By Vernon Rive on 21/06/2012 3:21:53 a.m. | Comments (1) | Print
Vernon Rive . 14/06/2012 10:13:43 a.m.
Next week a ragtag collection of world leaders, do-gooders, moguls, Marxists, movie stars and misfits descend on Rio de Janeiro for what is billed as the largest summit the United Nations has ever organised: ‘Rio+20’, or the UN Conference on Sustainable Development. Over 135 Heads of State are ‘inscribed to attend’, alongside 50,000 – 60,000 officials, NGO representatives, business leaders, youth, academics and other observers.
“It cannot be another talk shop,” said Sha Zukang, the Chinese diplomat assigned the role as Secretary-General of the Conference, before proceeding to make a decent contribution to pretty much exactly that.
“The world is watching. Rio can deliver agreement on specific initiatives and commitments that can accelerate progress and advance well being. This can only happen by delivering actions, not just words."
(Photo credit: Chris Tackett)
Rio +20 has been convened to review progress on stakes in the ground planted in 1992 at the first Earth Summit. That occasion delivered a string of significant international environmental policy and law instruments, including the Rio Declaration on Environment and Development, Agenda 21, the Biodiversity Convention, Forest Principles, as well as the grand-daddy of all international climate change documents - the United Nations Framework Convention on Climate Change. The majority of these documents are in the category of what international lawyers described as ‘soft law’. These are statements of intention generally worded in language kindly described as ‘aspirational’, and unkindly as ‘weasel words’. The UNFCCC and Biodiversity Convention were in a different category, although still at a high level, and notoriously difficult to enforce.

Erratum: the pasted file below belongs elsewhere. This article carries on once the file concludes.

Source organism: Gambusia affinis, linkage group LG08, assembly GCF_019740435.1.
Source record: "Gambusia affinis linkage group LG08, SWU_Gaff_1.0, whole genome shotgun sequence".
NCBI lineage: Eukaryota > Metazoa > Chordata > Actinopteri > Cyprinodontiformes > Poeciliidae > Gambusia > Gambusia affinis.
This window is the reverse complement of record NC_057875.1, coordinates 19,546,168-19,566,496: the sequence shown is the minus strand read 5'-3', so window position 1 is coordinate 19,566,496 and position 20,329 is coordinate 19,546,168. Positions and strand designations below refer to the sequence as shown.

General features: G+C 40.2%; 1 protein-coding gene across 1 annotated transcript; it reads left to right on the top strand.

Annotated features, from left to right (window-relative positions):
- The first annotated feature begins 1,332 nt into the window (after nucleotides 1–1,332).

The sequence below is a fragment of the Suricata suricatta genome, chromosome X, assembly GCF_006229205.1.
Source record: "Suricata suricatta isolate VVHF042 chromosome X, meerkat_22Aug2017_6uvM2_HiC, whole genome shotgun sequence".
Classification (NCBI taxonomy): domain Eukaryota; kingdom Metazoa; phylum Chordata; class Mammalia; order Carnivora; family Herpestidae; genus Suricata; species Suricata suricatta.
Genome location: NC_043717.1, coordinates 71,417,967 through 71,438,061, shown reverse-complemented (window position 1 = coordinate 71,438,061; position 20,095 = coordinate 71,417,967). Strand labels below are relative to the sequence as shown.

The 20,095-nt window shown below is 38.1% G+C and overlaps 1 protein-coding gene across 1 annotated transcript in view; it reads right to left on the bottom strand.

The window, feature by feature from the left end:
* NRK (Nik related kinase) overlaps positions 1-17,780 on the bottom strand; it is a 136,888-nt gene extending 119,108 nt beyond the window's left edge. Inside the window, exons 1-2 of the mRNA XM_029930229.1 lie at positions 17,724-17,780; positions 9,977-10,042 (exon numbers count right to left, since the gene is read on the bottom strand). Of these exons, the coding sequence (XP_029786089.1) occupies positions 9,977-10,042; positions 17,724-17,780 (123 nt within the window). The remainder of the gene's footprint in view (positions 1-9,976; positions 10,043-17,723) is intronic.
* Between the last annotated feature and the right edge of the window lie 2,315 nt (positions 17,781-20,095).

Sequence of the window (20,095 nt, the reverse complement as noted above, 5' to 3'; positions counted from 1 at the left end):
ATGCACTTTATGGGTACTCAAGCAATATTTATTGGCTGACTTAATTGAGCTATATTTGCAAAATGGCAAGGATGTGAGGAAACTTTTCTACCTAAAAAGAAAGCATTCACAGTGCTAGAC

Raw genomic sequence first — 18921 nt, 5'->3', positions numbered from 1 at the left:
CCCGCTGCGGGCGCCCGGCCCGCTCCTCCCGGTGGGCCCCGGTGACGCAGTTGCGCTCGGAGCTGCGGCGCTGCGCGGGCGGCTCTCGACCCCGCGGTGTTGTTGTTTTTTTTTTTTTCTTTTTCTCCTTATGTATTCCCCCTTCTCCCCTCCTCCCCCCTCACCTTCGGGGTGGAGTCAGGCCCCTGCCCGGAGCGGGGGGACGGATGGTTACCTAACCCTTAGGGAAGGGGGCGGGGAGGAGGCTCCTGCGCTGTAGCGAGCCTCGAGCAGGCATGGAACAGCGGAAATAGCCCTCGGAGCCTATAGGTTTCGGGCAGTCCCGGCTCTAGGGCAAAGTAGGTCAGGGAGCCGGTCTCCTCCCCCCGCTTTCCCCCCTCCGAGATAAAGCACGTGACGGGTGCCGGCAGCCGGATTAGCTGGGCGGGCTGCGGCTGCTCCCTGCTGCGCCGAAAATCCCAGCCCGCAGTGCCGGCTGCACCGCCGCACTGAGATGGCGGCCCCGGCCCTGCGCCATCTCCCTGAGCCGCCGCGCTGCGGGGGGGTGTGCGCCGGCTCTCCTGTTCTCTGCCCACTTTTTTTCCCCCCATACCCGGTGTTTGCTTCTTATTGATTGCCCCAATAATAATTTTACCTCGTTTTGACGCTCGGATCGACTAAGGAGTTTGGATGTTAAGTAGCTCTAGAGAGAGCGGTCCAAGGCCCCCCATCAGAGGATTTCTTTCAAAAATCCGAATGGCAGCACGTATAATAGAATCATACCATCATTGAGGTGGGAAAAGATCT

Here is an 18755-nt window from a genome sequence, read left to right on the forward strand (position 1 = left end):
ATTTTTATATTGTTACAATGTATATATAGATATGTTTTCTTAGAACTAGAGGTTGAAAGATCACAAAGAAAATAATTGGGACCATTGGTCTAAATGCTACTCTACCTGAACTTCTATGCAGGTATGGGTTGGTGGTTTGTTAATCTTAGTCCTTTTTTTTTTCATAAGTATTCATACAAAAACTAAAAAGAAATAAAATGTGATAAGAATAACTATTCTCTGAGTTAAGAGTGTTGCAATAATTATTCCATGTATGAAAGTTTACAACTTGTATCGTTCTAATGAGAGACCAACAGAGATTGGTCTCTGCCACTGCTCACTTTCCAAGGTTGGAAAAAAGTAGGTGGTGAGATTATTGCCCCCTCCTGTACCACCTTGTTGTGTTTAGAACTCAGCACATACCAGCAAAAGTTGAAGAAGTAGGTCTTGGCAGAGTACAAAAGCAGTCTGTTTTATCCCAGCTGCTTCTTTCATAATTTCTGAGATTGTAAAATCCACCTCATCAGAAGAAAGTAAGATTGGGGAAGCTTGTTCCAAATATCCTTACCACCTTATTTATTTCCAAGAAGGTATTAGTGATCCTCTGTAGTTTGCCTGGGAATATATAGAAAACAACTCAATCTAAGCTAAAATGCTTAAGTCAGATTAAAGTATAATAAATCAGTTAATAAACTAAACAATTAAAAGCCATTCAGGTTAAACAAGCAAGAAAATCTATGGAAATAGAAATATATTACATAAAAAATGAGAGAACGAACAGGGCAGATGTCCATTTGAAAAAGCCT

Nevertheless, the 1992 Rio conference marked a significant point in international environmental diplomacy. Its legacy remains today, palpably for New Zealand in the form of the Climate Change Response Act 2002 and Emissions Trading Scheme.
What are the issues this time round? Much the same as at the Rio+10 conference in 2002 in Johannesburg. Which were much the same as in Rio in 1992. Can development be facilitated in such a way that will at the same time alleviate poverty, improve standards of living but retain an adequate quality of the environment?
At the 2012 conference an additional issue has risen to the surface - the perennially controversial question of global environmental leadership and governance at the UN level. A number of proposals are on the table, including a revamp of existing UN environmental institutions as well as the creation of new entities.
Unlike 1992, there is no extended list of instruments ready to be negotiated and signed. Most of the focus is on one document - as yet unnamed - but going by the inventive working title of ‘Outcome Document’. On 7 May, Kukang told negotiators “Our objective should be to arrive in Rio with at least 90% of the text ready. The most difficult 10% should then be negotiated in Rio with the highest political support.”
A third round of preparatory talks concluded on 2 June with only 20% of the text agreed. This has led some commentators to predict that even if compromise is reached, ‘the risk is it will come at the expense of delayed commitments and open-ended, unenforceable promises.’
It is interesting to reflect on why the 1992 conference was able to deliver with relative ease five highly ambitious and ostensibly onerous international environmental instruments, whereas in 2012, the gathered nations seem likely to struggle to produce one non-legally binding statement.
One factor which is clearly influential in 2012 is the precarious state of the global economy, and in particular deep challenges facing developed country economies in the US and Europe layered upon the perceived economic threat of emerging economies such as China and India.
The divide between developed North and developing South has always been a feature of international geopolitics. It is heightened in 2012, as emerging economies flex negotiating muscle and old-school developed countries move into defensive mode. As seen in other recent environmental negotiations such as the 2009 Copenhagen and 2011 Durban climate talks, countries such as China, India, Brazil and South Africa are noticeably more self assured and sophisticated in their tactics and positioning. The US, EU, Canada, Japan, Australia and New Zealand are now faced with bolshier demands for recognition of income and resource disparity between developed and developing nations. That creates additional challenges for the negotiations and negotiators, especially US negotiators whose masters’ eyes are on a certain upcoming date at the polls.